Every now and then, I get questions about motivation and inspiration. The inquiries typically go something like this…
Hey Stacie, need some advise. My daughter plays on a team with great heart, but they need more aggression. Could you suggest something to my daughter to get fired up?
When I hear this question, my first thought is: Does she have a goal?
If there’s no purpose, nothing to get fired up about, why would someone get fired up? Players must have a reason to be fired up before the get fired up. And it must be their reason, not their coaches, not their parents’, not their uncles’, not their aunts’…theirs. If they have that reason, the fire will be there. We just have to make sure we add kindling and don’t snuff it out!
Understanding what it is they really love about the game helps you do that. Focusing on those positive attributes vs constantly critiquing the negatives of their experience goes a long way toward keeping players “fired up” about what they do.
Some players are “fired up” but show it differently that you might expect. If a player obviously loves the game, then she’s likely “fired up” in her own way. I remember my dad always telling me I needed to be more aggressive. I guess it was because he couldn’t see it on the outside. But that didn’t mean I wasn’t thinking all the “right” thoughts at the right times. My approach allowed me to perform well, especially when it mattered most, even though my aggressiveness was, apparently, well hidden from others.
One thing I’ve noticed about obviously fired up players, it’s easy to tell when they’re fired up, on top of their game, feeling fine. It’s also easy to tell when the fire is low, when something is off, when they’re not on top of their game. For those that make it less obvious, it’s less obvious both ways. You may not be able to tell they’re fired up, but you also can’t tell when they’re feeling “off” either.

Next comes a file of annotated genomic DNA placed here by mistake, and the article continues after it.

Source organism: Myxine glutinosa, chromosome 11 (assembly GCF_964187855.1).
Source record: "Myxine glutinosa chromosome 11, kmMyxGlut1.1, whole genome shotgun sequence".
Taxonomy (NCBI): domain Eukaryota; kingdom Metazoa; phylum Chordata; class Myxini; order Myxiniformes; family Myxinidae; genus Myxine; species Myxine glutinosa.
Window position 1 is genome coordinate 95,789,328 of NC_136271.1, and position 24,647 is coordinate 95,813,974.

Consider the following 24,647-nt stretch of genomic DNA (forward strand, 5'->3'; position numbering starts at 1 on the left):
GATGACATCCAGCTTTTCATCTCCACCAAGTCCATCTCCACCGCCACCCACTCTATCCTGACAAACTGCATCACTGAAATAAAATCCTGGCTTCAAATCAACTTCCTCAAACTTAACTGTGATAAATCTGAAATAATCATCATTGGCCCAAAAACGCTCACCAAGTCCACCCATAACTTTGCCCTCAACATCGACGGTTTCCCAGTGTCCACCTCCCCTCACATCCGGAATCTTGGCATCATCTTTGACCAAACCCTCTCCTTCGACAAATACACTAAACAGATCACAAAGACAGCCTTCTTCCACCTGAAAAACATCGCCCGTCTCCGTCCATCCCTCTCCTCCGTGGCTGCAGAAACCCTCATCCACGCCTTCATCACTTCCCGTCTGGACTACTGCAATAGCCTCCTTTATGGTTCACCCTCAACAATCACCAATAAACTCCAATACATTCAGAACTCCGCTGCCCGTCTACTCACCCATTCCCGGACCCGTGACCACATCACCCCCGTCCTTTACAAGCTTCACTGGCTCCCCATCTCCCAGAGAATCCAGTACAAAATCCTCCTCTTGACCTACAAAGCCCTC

It’s not a “bad” thing either way necessarily, just different. Different players, different strengths, different weaknesses. All valuable, and vulnerable, in their own ways.
Then you have players who simply don’t play in a manner that others would describe as “fired up.” It’s just part of their nature to be a calmer, steadier competitor. Not as many highs and lows, but rather a nice even keel, which also has it’s merits.
Still, in other cases, players aren’t “fired up” because softball just isn’t their passion.
If that is the case, understand that you won’t produce fire from wet wood.
Passion and fire come from the player. It’s not something given to them by someone else. Can you help draw it out? Yes. But you can’t do that if it’s not there to begin with. And there’s nothing wrong with that! That player will get fired up about something, it just doesn’t happen to be softball.
Also, at the 8U or even 10U level, players simply need a little more time to get to that “fired up” phase. It could just be age, or inexperience, that leaves them seeming less “fired up.” If they’re still trying to figure out how to play the game, chances are, all their energy is focused on that. Allow time for them to have fun, explore the game at their own pace, and fall in love with it in their own way. The rest will come once a strong love and enjoyment of the game is established. Nothing else “high level” happens without that. And everyone knows, you can’t hurry love.
Sometimes you just have to be patient and supportive, without your own outside expectations, and allow players to get there in their own way and in their own time. Pushing may only slow the process down or derail it completely. As a parent, “patient and supportive” can be much easier said than done! But it’s often well worth the effort.
Stacie Mahoe shares lessons learned from decades around the diamond. Enjoy her unique insights on softball and life from years as a player, coach, parent, and fan of the game.